Friday, 14 August 2015

Reds under the beds

Even the noted left-wing comedian Mark Steel has now been barred from voting for Jeremy Corbyn, such is the deperation that has entered this contest. Added to the warnings by Blair, Campbell and Mandelson, a haggard-looking Jack ‘Fuck the English’ Straw appeared on Channel Four to drive home just how terrified the New Labour Louts are by this return to, er, democracy. The people choosing who they want to be leader? Dear god, what next?

But when the good comrade triumphs, Britain will enter familiar territory and balance will be restored as we revisit 1979 and good old left versus right, as opposed to left versus a little bit more left, versus a slightly more centrist than left-of-centre liberal free-market capita-socialism with a hint of left-lurching NHS-Tory thrown in. It’s good to know where you stand. Meanwhile as life returns to normal we will look away from the drama centre-stage and concentrate a little more on matters closer to home...

One morning in Corbyn's heavily regulated surveillance state, where everybody informs on everybody else, the senior IT System Manager of a major British business failed to show up for work and receiving no phone call to inform them of the reason for his unplanned absence, Susan from HR called him on his home phone number. The call was answered almost immediately but instead of a man’s voice, a small child answered: “Hello?” she whispered. In the way that we all instinctively do, Susan lowered her own voice when she asked, “Who is this?” The tiny voice replied, “It’s Polly.”

“'Hello Polly. Is your daddy at home?” asked Susan

“Yes”, lisped Polly and said no more.

“Can he come to the phone?”


Susan was taken aback by this abrupt but firm negative, so she tried again: “Well, is your mummy there then?”

“Yes” said Polly

“Well could I speak to your mummy, then?”

In hushed and serious tones, “No.”

Susan was perplexed and thought for a moment. Something was clearly amiss. “Is there anybody else there?” she enquired.

“Yes,” whispered Polly, “there’s a policeman.”

“Oh? Then may I speak to the policeman, please?”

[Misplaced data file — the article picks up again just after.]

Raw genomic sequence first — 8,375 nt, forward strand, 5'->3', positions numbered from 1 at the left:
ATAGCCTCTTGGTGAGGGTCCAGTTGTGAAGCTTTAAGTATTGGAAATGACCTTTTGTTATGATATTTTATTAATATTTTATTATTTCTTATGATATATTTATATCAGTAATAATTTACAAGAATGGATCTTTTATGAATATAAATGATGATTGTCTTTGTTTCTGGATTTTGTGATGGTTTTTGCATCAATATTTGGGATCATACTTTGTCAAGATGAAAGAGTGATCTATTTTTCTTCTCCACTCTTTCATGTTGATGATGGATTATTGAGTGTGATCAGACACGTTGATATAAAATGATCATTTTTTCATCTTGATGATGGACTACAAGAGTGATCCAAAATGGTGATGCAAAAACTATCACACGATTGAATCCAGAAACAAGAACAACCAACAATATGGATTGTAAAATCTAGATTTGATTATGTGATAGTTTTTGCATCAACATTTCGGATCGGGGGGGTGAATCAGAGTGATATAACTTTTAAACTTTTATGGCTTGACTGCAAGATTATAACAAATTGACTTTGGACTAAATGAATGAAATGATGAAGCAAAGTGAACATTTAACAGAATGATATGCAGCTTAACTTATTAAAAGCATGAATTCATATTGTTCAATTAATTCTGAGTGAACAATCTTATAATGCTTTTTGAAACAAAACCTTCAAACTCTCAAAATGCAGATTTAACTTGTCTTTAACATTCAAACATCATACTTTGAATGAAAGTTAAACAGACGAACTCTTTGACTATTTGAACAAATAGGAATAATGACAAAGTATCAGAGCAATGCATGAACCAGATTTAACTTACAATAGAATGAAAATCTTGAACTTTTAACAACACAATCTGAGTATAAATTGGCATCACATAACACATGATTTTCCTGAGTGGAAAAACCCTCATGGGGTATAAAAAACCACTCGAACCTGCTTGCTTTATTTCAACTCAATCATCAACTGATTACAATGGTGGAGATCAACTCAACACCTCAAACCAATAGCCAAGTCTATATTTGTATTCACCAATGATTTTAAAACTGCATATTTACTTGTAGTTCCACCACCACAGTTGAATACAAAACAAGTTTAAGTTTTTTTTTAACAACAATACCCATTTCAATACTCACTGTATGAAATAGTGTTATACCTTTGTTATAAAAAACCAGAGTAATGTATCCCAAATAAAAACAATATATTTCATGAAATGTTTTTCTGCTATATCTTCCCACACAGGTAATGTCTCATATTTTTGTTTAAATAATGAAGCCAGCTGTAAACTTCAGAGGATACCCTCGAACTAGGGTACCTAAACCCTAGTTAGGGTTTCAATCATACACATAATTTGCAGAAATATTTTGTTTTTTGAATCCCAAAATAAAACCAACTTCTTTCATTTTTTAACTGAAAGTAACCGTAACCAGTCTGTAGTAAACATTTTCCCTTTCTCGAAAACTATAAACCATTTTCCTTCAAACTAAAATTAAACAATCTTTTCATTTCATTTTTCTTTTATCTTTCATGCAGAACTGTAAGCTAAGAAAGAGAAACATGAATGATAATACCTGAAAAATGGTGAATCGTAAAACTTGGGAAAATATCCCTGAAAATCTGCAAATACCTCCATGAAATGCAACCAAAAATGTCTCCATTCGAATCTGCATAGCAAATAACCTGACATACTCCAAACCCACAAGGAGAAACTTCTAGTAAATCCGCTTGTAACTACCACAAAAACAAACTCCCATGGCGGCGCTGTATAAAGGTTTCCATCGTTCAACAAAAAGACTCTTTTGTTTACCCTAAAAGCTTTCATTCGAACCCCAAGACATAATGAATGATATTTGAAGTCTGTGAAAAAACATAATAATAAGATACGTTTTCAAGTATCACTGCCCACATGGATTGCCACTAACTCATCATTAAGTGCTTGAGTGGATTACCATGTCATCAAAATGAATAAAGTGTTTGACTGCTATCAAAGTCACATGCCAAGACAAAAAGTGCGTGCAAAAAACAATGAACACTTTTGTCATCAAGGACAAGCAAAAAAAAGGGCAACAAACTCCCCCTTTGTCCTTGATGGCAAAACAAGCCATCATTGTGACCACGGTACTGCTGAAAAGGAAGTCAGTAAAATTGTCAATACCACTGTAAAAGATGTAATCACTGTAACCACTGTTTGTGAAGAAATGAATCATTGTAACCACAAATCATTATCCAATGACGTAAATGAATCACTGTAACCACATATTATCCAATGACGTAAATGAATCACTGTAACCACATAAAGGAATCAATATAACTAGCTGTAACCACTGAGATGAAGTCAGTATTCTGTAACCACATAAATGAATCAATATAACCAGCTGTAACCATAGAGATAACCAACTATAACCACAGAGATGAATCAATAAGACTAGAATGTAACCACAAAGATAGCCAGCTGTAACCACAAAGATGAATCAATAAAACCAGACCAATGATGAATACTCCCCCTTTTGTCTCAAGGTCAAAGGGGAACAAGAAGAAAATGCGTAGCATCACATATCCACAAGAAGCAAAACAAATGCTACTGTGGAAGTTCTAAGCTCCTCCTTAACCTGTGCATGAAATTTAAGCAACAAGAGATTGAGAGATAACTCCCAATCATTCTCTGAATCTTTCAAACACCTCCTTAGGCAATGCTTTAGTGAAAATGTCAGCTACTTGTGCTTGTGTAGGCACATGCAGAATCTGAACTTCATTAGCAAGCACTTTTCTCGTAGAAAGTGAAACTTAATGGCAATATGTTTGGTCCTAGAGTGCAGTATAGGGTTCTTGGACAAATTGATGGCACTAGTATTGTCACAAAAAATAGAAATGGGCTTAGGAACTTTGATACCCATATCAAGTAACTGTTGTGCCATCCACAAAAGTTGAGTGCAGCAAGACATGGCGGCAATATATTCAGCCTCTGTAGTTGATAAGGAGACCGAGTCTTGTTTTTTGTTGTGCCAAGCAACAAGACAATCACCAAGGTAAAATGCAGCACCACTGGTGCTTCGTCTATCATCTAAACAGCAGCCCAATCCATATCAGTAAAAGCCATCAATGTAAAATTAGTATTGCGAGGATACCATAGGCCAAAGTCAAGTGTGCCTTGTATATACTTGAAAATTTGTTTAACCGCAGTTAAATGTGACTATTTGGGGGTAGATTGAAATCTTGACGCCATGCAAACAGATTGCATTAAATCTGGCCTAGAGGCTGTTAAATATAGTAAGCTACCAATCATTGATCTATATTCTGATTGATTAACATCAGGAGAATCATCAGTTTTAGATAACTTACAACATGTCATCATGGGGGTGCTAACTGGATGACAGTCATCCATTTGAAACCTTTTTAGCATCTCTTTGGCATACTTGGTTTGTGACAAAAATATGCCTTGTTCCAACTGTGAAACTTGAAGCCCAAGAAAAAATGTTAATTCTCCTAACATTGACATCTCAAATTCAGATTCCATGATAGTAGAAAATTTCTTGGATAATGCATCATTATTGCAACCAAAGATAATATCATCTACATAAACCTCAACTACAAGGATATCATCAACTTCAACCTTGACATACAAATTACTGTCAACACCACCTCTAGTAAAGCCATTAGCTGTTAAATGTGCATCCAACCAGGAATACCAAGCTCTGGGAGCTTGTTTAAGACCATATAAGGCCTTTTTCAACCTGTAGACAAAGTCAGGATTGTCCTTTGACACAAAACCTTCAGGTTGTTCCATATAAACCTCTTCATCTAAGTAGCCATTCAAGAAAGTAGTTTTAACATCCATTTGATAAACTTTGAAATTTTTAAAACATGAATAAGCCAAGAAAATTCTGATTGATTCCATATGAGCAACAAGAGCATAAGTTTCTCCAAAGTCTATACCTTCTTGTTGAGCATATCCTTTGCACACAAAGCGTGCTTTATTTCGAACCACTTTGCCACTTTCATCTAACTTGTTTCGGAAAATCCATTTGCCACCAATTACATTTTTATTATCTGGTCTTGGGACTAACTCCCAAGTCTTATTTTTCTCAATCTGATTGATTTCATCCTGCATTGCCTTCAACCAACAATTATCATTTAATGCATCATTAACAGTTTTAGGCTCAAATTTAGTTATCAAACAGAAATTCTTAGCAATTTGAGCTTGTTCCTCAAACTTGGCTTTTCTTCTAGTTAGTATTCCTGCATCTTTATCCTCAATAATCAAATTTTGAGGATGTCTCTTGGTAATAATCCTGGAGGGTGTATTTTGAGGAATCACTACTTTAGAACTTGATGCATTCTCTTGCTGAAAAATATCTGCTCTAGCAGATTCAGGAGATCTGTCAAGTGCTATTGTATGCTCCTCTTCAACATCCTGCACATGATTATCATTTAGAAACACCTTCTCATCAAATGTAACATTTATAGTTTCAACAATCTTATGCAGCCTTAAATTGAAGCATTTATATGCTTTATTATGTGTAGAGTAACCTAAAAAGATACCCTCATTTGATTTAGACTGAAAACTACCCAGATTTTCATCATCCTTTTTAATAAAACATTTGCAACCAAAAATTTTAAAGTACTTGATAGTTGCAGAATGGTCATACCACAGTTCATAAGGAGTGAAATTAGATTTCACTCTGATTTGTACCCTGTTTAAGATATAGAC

“No, he's busy.”

“What is he doing?”

“He’s talking to mummy and daddy... and the Fireman.”

A note of alarm crept into Susan’s voice as she began to ask what on earth was going on but she heard in the background a loud clattering noise, sounding as if it was getting nearer. “What’s that noise?” she almost yelled.


“A helicopter,” whispered Polly.

“A helicopter?” Susan was frantic with worry. “What's happening? You can tell me, Polly”

Polly whispered back “The search team has just landed a big yellow helicopter outside.”

“Search team? Oh my goodness, what are they searching for?”

Polly tried to stifle it but her muffled giggle turned into a snort and then a raucous guffaw as she said “ME!”

1 comment:

  1. There really are people this stupid.

    I take my tiny London team of two others to the pub on a Friday afternoon. I discourage discussion of politics, sex and religion. As one of them is a raving Socialist, it's the only way of maintaining control and preventing simmering resentment at work
    I really do ask myself how someone who earns £65K (and complains that he's always short) will cope under a Government that will target him as a high earner. I'll have left the country if that happens.

    These thoughts are best kept to myself as I like him and value his work. If I wanted to, I could have him made redundant very easily - not out of spite, but because it would make good business sense to outsource. Instead, I fight tooth and nail to keep him.

    Because I'm a filthy capitalist. Apparently.